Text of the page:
DG: Our organization provides a variety of resources to our Latino-dominated community and beyond. We offer free STEM tutoring by partnering with the Tutoring Club at our school. We also create fun videos and articles available to everyone detailing different STEM and women-in-STEM topics, ranging from seasonal DIY experiments to the stories about often unrecognized yet significant historical female figures in the STEM fields. Finally, we host community STEM events for young girls at many locations such as local libraries and our school campus, but have also hosted virtual and nationally-available ones, such as our trivia night and our Women In STEM panel at the New York Intrepid Museum Youth Summit. Beyond Miss Scientist, as I previously mentioned, I organized the She Can STEM Virtual Event, and I was ecstatic about the results. We had over 70 registrants worldwide for the event, and I was absolutely blown away by the inspiring stories of perseverance and grit that the speakers offered. In addition to having professional female scientists speak about their experiences at the event, I also wanted young girls to have opportunities for them to exercise their budding passions for the sciences in real time, so I partnered with a variety of organizations, such as 1,000 Girls, 1,000 Futures, Girl Genius Magazine, and more, to discuss the resources and programs they had to offer young girls who were interested in STEM. Finally, I've also been working towards my goal of bringing more young girls into the STEM fields by doing other side projects. For instance, I hosted a local summer camp called the Beyond STEM Summer Camp with a friend, which was welcome to students of all backgrounds, most of which ended up being Hispanic. In the camp, we often featured female scientists in a variety of fields, ranging from computer scientists at Texas A&M University to medical researchers at Harvard Medical School, in an effort to show that being a scientist is not gendered in any way, but rather is a career field that is open to anyone who has a passion for what they do and wants to change the world for the better.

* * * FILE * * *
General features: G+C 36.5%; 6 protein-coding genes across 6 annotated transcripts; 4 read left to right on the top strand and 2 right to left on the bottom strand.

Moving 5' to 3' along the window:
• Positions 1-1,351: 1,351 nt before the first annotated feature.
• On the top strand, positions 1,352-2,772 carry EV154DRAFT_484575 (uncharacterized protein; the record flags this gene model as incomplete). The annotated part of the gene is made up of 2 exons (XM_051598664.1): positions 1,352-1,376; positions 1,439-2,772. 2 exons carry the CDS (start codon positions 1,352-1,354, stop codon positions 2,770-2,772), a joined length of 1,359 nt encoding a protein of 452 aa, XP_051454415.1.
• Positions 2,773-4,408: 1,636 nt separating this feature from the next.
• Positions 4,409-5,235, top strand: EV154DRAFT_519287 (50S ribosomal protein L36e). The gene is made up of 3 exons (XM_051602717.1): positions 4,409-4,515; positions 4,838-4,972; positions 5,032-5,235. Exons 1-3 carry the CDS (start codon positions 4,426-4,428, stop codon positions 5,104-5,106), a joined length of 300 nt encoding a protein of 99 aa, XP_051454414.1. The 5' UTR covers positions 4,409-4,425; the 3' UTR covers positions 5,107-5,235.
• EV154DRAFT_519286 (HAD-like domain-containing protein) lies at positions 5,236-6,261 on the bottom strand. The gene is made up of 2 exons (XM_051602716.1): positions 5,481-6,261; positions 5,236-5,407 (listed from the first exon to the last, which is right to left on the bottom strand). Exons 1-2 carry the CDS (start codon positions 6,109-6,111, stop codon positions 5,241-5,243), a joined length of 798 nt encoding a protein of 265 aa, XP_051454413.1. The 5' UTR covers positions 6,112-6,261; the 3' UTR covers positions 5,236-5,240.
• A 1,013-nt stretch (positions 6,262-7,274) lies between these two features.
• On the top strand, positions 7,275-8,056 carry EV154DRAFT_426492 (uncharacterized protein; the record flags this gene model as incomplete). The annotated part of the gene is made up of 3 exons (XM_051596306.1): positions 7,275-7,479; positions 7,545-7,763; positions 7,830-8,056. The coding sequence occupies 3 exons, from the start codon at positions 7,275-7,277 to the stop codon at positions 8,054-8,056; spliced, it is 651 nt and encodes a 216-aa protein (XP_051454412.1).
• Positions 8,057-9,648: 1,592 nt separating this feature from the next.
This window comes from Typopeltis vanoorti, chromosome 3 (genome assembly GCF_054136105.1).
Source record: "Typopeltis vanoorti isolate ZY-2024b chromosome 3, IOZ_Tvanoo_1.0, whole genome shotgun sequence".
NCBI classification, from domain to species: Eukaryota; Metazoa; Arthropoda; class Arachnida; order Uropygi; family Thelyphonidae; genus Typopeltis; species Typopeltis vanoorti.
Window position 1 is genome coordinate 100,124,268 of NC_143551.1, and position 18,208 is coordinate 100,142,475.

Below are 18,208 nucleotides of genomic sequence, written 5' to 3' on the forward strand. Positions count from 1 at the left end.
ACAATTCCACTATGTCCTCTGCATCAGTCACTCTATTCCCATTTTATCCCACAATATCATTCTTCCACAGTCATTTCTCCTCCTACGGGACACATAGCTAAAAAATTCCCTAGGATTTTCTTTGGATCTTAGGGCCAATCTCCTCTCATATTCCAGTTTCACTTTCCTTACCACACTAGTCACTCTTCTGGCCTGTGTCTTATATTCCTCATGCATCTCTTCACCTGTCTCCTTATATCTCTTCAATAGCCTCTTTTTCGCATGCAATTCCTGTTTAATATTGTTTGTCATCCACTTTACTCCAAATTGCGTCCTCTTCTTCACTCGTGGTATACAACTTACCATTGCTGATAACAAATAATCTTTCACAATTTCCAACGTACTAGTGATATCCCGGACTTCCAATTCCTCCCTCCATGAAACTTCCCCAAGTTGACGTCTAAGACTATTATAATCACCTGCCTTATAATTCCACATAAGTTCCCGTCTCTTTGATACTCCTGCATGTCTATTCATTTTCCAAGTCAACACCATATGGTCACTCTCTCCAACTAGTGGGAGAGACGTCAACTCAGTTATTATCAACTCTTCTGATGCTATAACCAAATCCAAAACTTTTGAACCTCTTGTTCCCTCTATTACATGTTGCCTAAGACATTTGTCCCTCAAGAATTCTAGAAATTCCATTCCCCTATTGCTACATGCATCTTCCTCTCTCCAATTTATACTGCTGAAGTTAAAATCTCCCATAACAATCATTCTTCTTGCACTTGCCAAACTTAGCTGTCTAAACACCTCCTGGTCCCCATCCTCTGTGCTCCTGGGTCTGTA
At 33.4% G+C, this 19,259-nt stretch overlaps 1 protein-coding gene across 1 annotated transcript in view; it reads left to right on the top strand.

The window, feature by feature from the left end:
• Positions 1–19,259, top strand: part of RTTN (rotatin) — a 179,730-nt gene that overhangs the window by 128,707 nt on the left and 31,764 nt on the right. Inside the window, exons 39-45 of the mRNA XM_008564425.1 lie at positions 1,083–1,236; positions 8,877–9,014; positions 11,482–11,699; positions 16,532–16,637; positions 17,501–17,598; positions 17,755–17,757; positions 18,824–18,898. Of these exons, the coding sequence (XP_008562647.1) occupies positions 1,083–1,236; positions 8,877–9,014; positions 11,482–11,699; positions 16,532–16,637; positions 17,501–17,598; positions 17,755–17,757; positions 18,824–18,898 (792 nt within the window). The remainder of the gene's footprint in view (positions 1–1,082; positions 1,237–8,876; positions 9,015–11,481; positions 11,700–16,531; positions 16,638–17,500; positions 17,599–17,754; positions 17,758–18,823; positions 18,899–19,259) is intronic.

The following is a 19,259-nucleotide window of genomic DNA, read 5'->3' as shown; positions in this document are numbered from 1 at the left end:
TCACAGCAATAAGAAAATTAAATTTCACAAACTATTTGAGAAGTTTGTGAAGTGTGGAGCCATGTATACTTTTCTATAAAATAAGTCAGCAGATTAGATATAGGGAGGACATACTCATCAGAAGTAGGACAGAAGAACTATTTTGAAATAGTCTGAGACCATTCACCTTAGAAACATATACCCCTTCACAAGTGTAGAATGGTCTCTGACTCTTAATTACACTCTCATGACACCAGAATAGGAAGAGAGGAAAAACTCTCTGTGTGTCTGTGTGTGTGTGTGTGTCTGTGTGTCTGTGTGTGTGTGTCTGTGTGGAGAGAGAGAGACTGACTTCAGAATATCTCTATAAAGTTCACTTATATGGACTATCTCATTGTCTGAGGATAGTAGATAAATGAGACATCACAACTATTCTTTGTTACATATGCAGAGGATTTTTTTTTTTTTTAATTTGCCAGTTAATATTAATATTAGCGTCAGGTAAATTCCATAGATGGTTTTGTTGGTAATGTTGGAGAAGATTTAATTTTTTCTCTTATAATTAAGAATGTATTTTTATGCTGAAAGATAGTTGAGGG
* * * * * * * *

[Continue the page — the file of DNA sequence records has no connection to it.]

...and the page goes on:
ICY: In addition to your involvement in STEM, you're also one of the founders of Fun Times with Dana and Heidi that focuses on positivity. What does it mean to spread positivity and why is that so valuable in our current society?
DG: My friend Heidi and I founded the Fun Times podcast over the pandemic, a time where nearly all of the news stories being published were reporting deaths, police brutality, and many other extremely depressing and negative topics. We noticed that for many of the people around us, this constant negativity was having an impact on their mental health, so we wanted to provide a source of hope for them during that tumultuous time through the positive news stories we told on the podcast. Today, we are still continuing with our mission, as we want to continue to be that light of hope or even escape for others that could be going through rough patches in their life. To me, having a positive mindset has completely changed how I approach different challenges in my life, and has helped me grow immensely as an individual from a very pessimistic, worrisome person to a more optimistic person with a can-do attitude. Overall, nobody can go wrong with spreading positivity, as it brings joy to the lives of others, and you never know when they might need that the most.
ICY: I’ve been so inspired by your experience as a woman in STEM and as a volunteer. Do you have any advice to give to youth on taking a similar path in social justice and STEM?
DG: My main advice would be to not be afraid to make that big leap and just pursue your goals. Before starting Miss Scientist, I was afraid that the project would be too large or unfeasible to execute, but because I was so passionate about getting it done, I was able to make that goal a reality. Don't hold yourself back and just do it. Another piece of advice that I have is to keep your head high and stay true to yourself in the face of obstacles. Even when others or the world seems to tell you that you can't do it, you always have the capacity to overcome any hurdle if you are willing to put in the work and the time. Never give up!